Pamela Anderson captivatingly tells her own story
Pamela Anderson was always a bit of an open book in interviews. No one ever told her not to be, or that because she talked about some things that she didn’t have to talk about everything. She didn’t know that she could draw her own line in the sand if a question made her feel uncomfortable.
And so she answered all manner of questions about her breasts, her body, her image, her boyfriends — partially because she was gracious and self-deprecating, partially because her body was, in some ways, her meal ticket and partially because the people asking these questions were more often than not respected journalists working for respected outlets.
From the moment that audience camera zoomed in on her in the Labatt T-shirt at a Canadian football game in 1989, the image of Pamela Anderson was, essentially, no longer her own. It belonged to everyone else.
By the time private home videos showing her and husband Tommy Lee having sex were stolen, reproduced and distributed for sale globally, no one seemed all that horrified on her behalf. They couldn’t even fake it when speaking to her. She wasn’t a person; She was just an object. And then, in some ways, it was done all over again many years later when the Hulu series “Pam & Tommy” was made without her involvement or consent.
“Pamela, a Love Story,” a new documentary from filmmaker Ryan White, gives Anderson the chance to tell her story her own way, from her earliest days to her Playboy debut, her “Baywatch” fame, her many marriages and up through her recent run on Boardway. She is still that open book, disarmingly funny and candid and uncynical, sitting there beautifully makeup free, letting the filmmakers and audience peer into her soul through many pages of journals going back to her childhood. It is a captivating watch, especially for those who never thought much about her at all.
Anderson’s life was and is immensely complex. Her parents’ relationship was volatile and sometimes violent. They lived on welfare for a time and she still remembers the taste of the powdered milk. She had a female babysitter who molested her for years. At age 12, she was raped by a 25-year-old. She learned early to leave her body and make her own little world, she says, and she knew from a young age that she had to get off of that island.
Like many women before and after her, Anderson didn’t feel beautiful growing up, and after the sexual trauma, her body was a source of secret shame. Ironic that it was her body that would be her ticket out, ultimately. But modeling felt like playing a character, she said. Even when mostly nude, it didn’t feel like herself. Sometimes it was even fun.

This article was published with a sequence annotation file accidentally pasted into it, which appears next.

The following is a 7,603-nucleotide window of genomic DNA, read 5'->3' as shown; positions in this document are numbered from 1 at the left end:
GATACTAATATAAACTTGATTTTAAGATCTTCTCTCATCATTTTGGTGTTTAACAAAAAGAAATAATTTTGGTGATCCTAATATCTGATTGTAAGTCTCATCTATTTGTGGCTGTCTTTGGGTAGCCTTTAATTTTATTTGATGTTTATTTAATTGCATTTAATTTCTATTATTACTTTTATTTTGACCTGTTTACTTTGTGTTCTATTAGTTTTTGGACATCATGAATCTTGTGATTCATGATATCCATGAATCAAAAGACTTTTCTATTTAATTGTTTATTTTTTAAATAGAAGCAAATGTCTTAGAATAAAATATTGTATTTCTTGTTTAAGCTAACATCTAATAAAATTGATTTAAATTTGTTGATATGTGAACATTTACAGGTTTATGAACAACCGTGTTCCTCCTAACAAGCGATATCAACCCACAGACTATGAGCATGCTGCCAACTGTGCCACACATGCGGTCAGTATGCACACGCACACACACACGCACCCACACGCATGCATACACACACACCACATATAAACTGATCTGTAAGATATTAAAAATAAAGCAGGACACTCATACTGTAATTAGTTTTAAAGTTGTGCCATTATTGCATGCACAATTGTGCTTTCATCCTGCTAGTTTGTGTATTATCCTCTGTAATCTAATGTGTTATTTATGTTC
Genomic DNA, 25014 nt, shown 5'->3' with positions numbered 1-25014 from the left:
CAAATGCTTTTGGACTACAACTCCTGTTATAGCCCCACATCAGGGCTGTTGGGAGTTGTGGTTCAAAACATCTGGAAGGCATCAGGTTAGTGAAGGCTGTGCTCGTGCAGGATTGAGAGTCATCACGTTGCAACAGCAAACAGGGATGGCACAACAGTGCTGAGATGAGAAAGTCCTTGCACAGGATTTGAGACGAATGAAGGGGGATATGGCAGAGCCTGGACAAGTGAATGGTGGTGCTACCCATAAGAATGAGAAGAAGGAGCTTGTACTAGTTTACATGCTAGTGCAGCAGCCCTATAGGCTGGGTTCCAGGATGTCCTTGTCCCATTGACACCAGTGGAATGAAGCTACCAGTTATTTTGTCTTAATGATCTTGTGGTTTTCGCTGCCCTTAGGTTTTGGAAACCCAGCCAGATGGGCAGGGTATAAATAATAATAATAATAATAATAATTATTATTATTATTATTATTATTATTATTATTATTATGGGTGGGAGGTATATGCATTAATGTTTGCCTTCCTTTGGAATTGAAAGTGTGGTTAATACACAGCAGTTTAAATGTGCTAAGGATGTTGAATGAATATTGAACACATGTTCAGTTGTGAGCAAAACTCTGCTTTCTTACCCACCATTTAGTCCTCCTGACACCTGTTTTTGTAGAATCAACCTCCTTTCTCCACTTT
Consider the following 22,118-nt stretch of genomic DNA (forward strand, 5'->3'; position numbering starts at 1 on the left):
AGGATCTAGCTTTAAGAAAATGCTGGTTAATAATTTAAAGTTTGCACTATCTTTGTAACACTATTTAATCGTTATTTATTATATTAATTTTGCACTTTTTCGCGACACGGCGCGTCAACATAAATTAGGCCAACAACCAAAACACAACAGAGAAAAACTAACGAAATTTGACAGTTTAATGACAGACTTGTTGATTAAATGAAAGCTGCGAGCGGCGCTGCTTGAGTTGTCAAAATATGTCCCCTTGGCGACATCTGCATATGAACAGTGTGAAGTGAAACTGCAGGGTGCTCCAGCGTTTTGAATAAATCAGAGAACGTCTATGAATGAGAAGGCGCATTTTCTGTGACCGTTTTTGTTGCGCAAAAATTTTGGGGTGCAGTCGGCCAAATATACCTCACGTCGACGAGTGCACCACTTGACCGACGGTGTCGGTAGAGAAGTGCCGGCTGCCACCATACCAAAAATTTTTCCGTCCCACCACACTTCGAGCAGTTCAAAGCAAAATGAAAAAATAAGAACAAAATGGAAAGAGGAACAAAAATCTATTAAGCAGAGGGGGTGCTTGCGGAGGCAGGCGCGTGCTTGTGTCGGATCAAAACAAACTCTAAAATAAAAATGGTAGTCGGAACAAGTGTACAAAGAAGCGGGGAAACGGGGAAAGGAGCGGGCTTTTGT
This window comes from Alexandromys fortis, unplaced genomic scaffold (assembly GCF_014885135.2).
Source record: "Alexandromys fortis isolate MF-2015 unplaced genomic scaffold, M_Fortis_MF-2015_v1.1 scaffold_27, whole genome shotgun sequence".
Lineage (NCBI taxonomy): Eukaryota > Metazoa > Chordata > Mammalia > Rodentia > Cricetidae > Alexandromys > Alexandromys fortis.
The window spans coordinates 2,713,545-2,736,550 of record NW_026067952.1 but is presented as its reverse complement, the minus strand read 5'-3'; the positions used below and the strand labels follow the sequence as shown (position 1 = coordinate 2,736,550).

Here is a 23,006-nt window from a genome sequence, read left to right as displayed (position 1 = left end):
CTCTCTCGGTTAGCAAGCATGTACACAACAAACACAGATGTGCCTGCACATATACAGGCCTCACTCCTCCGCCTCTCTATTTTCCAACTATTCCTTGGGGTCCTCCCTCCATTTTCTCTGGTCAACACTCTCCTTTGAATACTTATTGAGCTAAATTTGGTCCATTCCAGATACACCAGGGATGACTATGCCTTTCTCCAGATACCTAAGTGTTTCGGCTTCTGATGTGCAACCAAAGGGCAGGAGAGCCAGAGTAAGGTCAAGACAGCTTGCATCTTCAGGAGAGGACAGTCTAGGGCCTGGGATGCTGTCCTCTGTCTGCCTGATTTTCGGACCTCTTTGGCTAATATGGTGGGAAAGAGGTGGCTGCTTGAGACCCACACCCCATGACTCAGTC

There is a breeziness to Anderson, who, despite everything, does not think of herself as a victim. She doesn’t regret marrying Tommy Lee after four days of knowing him — her account of the quick courtship is quite amusing. At a certain point, though sick of always having to talk about her breasts, she used her image for a cause she cared about: PETA. She even sat through a roast under the condition that a sizable donation be made to the organization. She is a hopeful romantic who is hard not to root for.
She has made peace with many, many things, some simply by refusing to dwell, but one thing that still stings is the tape — such a clear violation of her privacy that you wonder what sort of culture and legal system would allow it to get as out of control as it did. That a series would attempt to make entertainment out of it just reopened old wounds and traumas. Even if it was done out of some altruistic motive to reframe the recent past, for Anderson, it was another group of people making money off of what her son calls the worst thing that’s ever happened to her.
As this documentary reminds, Anderson is still right here. She’s not some distant, deceased figure who needs to be speculated about or saved by miniseries. You can just ask her how she felt about it then, how she feels about it now: She’ll tell you.
You wonder if no one thought to ever ask her the right questions before, if we just weren’t listening carefully enough, or the wrong people were in the position to ask the questions. But I’m glad that this era of the biographical documentary is going strong, allowing for people like Anderson to correct the record themselves.
Besides, at 54 she’s moved on and has surprises yet, including a well-received Broadway run as Roxie Hart in “Chicago.” “Nowadays” would have been a canny choice for a closing montage for a documentary like this, but hearing it in Anderson’s perfectly imperfect voice is simply revelatory.